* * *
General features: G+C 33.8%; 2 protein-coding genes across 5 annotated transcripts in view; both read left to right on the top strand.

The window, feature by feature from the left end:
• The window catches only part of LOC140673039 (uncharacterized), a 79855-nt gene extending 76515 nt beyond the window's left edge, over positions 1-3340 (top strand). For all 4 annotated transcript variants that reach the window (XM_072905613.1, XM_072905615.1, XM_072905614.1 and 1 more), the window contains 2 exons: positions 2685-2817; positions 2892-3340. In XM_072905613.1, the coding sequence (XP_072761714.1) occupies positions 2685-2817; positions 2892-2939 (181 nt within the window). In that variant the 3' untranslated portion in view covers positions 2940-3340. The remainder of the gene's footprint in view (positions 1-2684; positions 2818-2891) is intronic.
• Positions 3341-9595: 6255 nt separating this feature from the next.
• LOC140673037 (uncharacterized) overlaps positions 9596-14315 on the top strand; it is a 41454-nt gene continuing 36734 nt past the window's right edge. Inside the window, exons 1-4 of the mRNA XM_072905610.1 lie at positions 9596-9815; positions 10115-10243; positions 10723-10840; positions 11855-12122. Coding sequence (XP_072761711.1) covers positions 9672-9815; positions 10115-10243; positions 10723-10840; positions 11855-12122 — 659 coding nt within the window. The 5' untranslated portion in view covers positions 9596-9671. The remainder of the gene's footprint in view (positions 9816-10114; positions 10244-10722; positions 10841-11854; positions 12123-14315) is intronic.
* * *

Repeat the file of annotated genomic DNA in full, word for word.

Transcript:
General features: G+C 33.8%; 2 protein-coding genes across 5 annotated transcripts in view; both read left to right on the top strand.

The window, feature by feature from the left end:
• The window catches only part of LOC140673039 (uncharacterized), a 79855-nt gene extending 76515 nt beyond the window's left edge, over positions 1-3340 (top strand). For all 4 annotated transcript variants that reach the window (XM_072905613.1, XM_072905615.1, XM_072905614.1 and 1 more), the window contains 2 exons: positions 2685-2817; positions 2892-3340. In XM_072905613.1, the coding sequence (XP_072761714.1) occupies positions 2685-2817; positions 2892-2939 (181 nt within the window). In that variant the 3' untranslated portion in view covers positions 2940-3340. The remainder of the gene's footprint in view (positions 1-2684; positions 2818-2891) is intronic.
• Positions 3341-9595: 6255 nt separating this feature from the next.
• LOC140673037 (uncharacterized) overlaps positions 9596-14315 on the top strand; it is a 41454-nt gene continuing 36734 nt past the window's right edge. Inside the window, exons 1-4 of the mRNA XM_072905610.1 lie at positions 9596-9815; positions 10115-10243; positions 10723-10840; positions 11855-12122. Coding sequence (XP_072761711.1) covers positions 9672-9815; positions 10115-10243; positions 10723-10840; positions 11855-12122 — 659 coding nt within the window. The 5' untranslated portion in view covers positions 9596-9671. The remainder of the gene's footprint in view (positions 9816-10114; positions 10244-10722; positions 10841-11854; positions 12123-14315) is intronic.